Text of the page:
How can I use questions to build a win-win solution

We don’t think that’s really the right question. The right question, or rather the first question, is “Why are asking questions the only way to build a win-win solution?”

First, what is a “win-win” solution? Simply put, it’s a solution that works for both of us, that meets both of our interests – our needs, our wants, our concerns, our hopes. Both of us must get what we need if a solution is actually “win-win”, and not “win-lose”. So then it follows that if we both must get our needs met for a win-win solution, how do we find out about each other’s needs? We can’t even start to look for a win-win outcome unless we know what a “win” for each of us looks like. Then and only then can we look for solutions in which we both win.

So the next question is simple: How do find out about each other’s needs? And the simple answer is: Ask. We’ll say it again, louder, for dramatic effect: ASK! In other words, only by asking questions will I uncover your needs, and therefore be able to find a solution that works for us both – the elusive “win-win”.

Now, finally, can we answer the last question, the one in the title of this blog: How can I use questions to build a win-win solution? The short answer, as simple as it sounds, is back to this. Just Ask. The way to use questions to build a win-win outcome is by, well, asking questions. Start there.

Next, you may ask, is: Which questions? What are the right questions? The short answer is: It almost doesn’t matter. It is the very fact that one person has shifted to questions about interests, that triggers the other person to shift into focusing on interests. This is the First Shift, leading to the Second Shift. And both shifts engage our Blue Brains. From BrainFishing:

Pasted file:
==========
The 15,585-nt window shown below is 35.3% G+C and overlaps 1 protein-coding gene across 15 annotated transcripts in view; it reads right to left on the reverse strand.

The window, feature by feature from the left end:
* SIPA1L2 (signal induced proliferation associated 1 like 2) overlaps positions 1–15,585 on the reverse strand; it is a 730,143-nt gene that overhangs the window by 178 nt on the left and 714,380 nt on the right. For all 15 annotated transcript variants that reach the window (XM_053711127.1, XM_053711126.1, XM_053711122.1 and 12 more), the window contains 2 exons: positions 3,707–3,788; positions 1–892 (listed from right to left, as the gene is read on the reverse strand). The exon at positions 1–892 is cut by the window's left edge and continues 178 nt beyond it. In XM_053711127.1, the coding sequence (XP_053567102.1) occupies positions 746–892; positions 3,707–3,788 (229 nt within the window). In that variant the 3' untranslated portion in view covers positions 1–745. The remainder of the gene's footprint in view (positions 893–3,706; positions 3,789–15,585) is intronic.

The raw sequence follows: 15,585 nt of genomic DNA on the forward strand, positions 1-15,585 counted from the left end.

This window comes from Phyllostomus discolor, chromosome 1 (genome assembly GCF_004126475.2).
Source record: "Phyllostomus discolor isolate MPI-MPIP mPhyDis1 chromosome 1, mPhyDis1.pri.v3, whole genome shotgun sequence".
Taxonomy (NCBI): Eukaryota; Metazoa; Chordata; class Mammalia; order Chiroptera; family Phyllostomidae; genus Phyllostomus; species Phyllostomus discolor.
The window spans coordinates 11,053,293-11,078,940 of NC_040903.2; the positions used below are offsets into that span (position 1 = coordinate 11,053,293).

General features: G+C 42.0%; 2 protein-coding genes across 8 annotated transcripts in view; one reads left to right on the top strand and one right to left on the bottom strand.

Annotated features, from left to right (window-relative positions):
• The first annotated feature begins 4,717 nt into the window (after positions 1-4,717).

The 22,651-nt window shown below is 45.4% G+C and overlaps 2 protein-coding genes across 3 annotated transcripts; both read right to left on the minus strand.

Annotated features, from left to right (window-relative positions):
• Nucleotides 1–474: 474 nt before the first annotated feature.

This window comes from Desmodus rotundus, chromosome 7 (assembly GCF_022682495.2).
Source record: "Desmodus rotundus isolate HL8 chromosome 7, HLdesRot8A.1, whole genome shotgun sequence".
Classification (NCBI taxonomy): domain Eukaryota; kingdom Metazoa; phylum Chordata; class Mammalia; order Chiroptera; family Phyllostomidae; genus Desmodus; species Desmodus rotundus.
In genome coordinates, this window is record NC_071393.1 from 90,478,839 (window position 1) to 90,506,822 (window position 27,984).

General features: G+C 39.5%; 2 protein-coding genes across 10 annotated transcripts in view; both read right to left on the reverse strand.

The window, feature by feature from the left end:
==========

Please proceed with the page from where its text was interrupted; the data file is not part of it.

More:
The First Shift, the foundational shift to BrainFishing is this – make the conscious choice to ask questions. Regularly. Yep, that’s it. That simple.

And as you may have figured out … the First Shift is what actually creates the Second Shift. This Second Shift occurs in the brain of the other person, the person you are communicating with when you ask them a question. They shift from working out of their Red Brain, to engaging with you from their Blue Brain. They start working with you instead of against you. They become curious, they participate in creating sustainable win-win solutions to problems, and they help to establish a relationship based on consideration and respect. A good question is more than an invitation to think – it’s an invitation to engage and collaborate.

So the First Shift – a conscious choice to ask good, relevant questions – generates the Second Shift, the move to deep and engaged problem solving.

It is only when we are in this engaged problem solving that we can find a win-win outcome.

Now, to make sure we’re not avoiding the question that started all of this – which questions should I ask? What are the best questions?

For this final question, the answer is this: context is everything. We all need to ask questions that uncover interests, and in any given situation, it is the context that matters. That said, we should all be familiar with a range of good questions, questions of different types, to help us with different situations and contexts. And that is what Chapter Two of BrainFishing is all about.

Build your own tackle box. Use Information Gathering questions liberally, focus toward solutions with Problem Solving questions, use Acknowledging Statements to stay in the Blue Brain zone, and when needed, ask Reality Changing questions to shift thinking, to find new solutions or ideas. Each problem is unique, and our questions must honour that uniqueness. But the common answer is simple – ask questions, listen, and seek to meet both parties’ interests. Almost everything will be win-win from this approach!